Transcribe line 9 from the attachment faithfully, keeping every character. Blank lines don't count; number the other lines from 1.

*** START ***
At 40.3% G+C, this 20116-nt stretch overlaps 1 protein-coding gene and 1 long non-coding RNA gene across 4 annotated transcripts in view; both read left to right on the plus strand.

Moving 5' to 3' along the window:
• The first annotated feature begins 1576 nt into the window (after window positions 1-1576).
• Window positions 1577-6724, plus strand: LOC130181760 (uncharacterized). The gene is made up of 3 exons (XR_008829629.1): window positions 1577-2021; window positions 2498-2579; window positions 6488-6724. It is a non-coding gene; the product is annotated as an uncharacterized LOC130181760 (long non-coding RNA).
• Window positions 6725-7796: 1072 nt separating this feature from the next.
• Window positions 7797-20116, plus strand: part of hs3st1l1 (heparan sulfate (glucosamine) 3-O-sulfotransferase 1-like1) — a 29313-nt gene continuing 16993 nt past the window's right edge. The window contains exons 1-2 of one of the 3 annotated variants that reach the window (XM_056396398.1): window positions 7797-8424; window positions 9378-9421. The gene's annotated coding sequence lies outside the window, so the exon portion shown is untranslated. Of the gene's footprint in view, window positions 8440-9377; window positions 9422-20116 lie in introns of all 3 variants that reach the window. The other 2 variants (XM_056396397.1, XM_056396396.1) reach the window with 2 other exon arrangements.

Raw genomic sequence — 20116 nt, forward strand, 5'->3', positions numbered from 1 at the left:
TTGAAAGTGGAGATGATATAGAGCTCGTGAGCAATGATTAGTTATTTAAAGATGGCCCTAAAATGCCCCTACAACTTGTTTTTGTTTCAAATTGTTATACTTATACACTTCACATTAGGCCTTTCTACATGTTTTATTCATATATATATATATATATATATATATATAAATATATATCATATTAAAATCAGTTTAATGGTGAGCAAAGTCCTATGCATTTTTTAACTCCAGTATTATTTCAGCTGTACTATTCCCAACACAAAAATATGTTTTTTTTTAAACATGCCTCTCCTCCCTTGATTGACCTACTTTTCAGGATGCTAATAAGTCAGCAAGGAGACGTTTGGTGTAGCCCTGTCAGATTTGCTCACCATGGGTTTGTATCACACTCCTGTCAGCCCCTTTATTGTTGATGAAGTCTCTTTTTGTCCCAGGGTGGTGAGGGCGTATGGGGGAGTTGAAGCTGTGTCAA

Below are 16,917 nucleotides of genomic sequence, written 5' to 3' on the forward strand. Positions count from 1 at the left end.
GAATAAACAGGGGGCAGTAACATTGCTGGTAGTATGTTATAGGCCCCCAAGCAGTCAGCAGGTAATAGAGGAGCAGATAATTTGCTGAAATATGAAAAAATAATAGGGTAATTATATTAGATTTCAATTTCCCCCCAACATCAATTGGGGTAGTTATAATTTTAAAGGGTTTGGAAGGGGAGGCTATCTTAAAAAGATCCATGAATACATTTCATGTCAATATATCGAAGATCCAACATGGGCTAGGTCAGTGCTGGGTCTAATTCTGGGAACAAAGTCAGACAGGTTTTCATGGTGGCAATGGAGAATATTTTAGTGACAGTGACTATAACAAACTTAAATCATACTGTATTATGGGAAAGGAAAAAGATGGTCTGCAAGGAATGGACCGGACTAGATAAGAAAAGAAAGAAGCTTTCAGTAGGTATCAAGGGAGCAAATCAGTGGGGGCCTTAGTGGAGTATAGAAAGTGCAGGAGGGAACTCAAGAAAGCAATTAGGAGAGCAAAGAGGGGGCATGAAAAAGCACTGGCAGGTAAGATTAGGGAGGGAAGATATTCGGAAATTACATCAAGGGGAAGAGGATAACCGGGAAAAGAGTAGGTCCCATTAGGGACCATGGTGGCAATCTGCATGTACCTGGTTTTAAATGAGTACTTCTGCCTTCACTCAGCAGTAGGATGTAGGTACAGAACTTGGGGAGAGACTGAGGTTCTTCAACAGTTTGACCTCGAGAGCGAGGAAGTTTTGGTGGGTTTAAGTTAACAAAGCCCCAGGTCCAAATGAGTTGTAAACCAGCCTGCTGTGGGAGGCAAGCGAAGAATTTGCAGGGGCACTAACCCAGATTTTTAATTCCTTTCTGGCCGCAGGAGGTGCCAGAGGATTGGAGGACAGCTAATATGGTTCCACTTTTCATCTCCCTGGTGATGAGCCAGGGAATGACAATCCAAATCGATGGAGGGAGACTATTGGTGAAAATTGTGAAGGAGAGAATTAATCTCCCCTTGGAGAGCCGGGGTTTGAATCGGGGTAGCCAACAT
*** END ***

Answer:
Below are 16,917 nucleotides of genomic sequence, written 5' to 3' on the forward strand. Positions count from 1 at the left end.